I welcome students to "Get a Different Name Day," and poll how many would, if given the opportunity, pick a change of name. I also ask students if they would, what would they change their name to?
Daily Holidays and conversations like this one serve to build a sense of community and trust within the classroom, encouraging students to share their thoughts and participate in a wide range of discussions, build on others' ideas, express their own ideas clearly (CCSS.ELA-Literacy.SL.9-10.1). In addition, the practice developing and supply evidence for their claims--even in an informal situation--should translate to students' writing as we develop more critical and evaluative pieces this semester (CCSS.ELA-Literacy.W.9-10.1b).
In order to ensure students have read the story, "The Notorious Jumping Frog of Calaveras County," we review some of the significant plot points in the story, citing textual evidence to support analysis of what the text says explicitly as well as inferences drawn from the text (CCSS.ELA-Literacy.RL.9-10.1). I pass the Jumping Frog Reading Check out to the students, project a copy on the board in the front of the room, and ask for a volunteer to copy the class' answers as we review.
I chose to use an oral review in order to engage students who tend to participate passively; I can call on those who I am confident have read the story as well as those whose hands are up and willing to participate actively. As these review questions are drawn from the items I will use on the unit test, students end up with a text=specific study guide.
To continue our look at local color and Regionalism, and give students a conceptual framework for understanding, students will be mapping the major Regions of the United States, as well as two "sub-regions" in order to provide an element of personalization, student ownership, to the project.
Students are divided into groups at random, thematically connecting with the "gambler" characters of Jim Wheeler in "The Notorious Jumping Frog of Calaveras County" and John Oakhurst in "The Outcasts of Poker Flat", students draw a card from a half-deck when they enter the classroom. Groups are determined by the number, Aces all work together, Kings together, etc. These groups will remain together as we look at both short stories. The deck was "stacked" ahead of time to provide the right number of members per group (four, in the case of this project). A few cards be separate at the bottom, and subtly handed to students in the event they can or cannot work together. For these classes, that was not necessary, but I did leave a Joker in the deck because of the uneven numbers of students; the Joker can select his or her own group. As students are working collaboratively and sharing preconceived notions, personal prejudices, and possibly parental prejudices, I make sure to stress to treat the people and ideas from each region with respect.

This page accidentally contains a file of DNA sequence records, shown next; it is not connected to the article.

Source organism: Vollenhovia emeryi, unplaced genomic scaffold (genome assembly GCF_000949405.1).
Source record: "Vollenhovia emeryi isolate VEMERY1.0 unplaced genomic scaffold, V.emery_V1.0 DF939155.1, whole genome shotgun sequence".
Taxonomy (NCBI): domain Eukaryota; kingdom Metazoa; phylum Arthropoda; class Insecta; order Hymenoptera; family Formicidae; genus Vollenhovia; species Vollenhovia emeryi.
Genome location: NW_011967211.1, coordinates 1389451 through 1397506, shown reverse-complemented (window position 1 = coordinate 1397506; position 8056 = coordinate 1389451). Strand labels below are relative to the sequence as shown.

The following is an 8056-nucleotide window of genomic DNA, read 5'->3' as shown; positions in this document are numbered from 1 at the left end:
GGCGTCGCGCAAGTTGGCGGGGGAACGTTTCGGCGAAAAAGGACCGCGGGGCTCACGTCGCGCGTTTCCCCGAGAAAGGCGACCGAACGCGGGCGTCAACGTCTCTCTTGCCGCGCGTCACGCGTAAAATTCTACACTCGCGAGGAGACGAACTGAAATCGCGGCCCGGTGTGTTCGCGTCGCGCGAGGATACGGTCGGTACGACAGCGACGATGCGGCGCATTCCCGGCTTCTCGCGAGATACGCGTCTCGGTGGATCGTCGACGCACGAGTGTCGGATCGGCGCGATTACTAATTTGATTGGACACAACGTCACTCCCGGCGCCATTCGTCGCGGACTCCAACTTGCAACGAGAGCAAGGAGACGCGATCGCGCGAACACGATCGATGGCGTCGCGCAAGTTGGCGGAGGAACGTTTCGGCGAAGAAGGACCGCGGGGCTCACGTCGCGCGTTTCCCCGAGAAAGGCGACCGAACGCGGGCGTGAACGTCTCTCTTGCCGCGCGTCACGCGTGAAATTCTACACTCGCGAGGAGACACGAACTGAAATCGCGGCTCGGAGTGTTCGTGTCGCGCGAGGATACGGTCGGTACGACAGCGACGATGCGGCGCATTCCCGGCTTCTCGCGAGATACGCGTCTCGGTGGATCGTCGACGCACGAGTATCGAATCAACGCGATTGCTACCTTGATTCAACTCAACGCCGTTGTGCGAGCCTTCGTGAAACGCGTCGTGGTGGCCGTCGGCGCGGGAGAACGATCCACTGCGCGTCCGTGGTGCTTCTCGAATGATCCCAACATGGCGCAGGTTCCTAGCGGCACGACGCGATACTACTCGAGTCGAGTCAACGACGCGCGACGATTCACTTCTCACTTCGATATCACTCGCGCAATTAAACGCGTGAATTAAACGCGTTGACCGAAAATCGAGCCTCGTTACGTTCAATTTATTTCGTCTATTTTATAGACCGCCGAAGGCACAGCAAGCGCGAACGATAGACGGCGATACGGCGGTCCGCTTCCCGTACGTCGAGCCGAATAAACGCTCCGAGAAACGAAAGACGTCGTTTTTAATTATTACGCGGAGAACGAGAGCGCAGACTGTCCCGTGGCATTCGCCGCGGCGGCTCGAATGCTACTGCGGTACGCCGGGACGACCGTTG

By explicitly drawing on their prior knowledge and preconceived notions about the regions of America, students stimulate a thoughtful exchange of ideas (CCSS.ELA-Literacy.SL.9-10.1a). Working in collaborative groups, students have the opportunity to respond to diverse perspectives if they arise, qualify or justify their own views if challenged, and make new connections or reactions to others in light of their peers' perspectives (CCSS.ELA-Literacy.SL.9-10.1d).
Students are provided with copies of the National Geographic Xpeditions map (available for classroom use) of the United States, with all names removed. Groups draw what they estimate the boarders of each region are, labeling them. On the accompanying t-chart, groups then identify the archetypes (type of people) and stereotypes (widely-held beliefs) associated with the area, in order to identify the local color of a region. Finally, students place examples, drawn from the literature we have read this year, in the region they are set, discussing how the setting impacts the story. To model, I will return to our conversation about Native American mythology from the beginning of the year, identifying aspects of the Pima and Iroquois creation story that distinct set the stories in the West and Northeast, respectively.
This project is designed to spread two class periods (sample work in progress), so for homework this evening, students are challenged to add to their examples of archetypes and stereotypes, conducting some independent research in order to demonstrate understanding of the regions' local color (CCSS.ELA-Literacy.W.9-10.7). This information will be incorporated into the map and chart tomorrow.
With two minutes remaining, I call groups back to their seats, reminding them that for homework this evening, they need to find any example of archetypal characters and stereotypical behavior to add to their charts for tomorrow.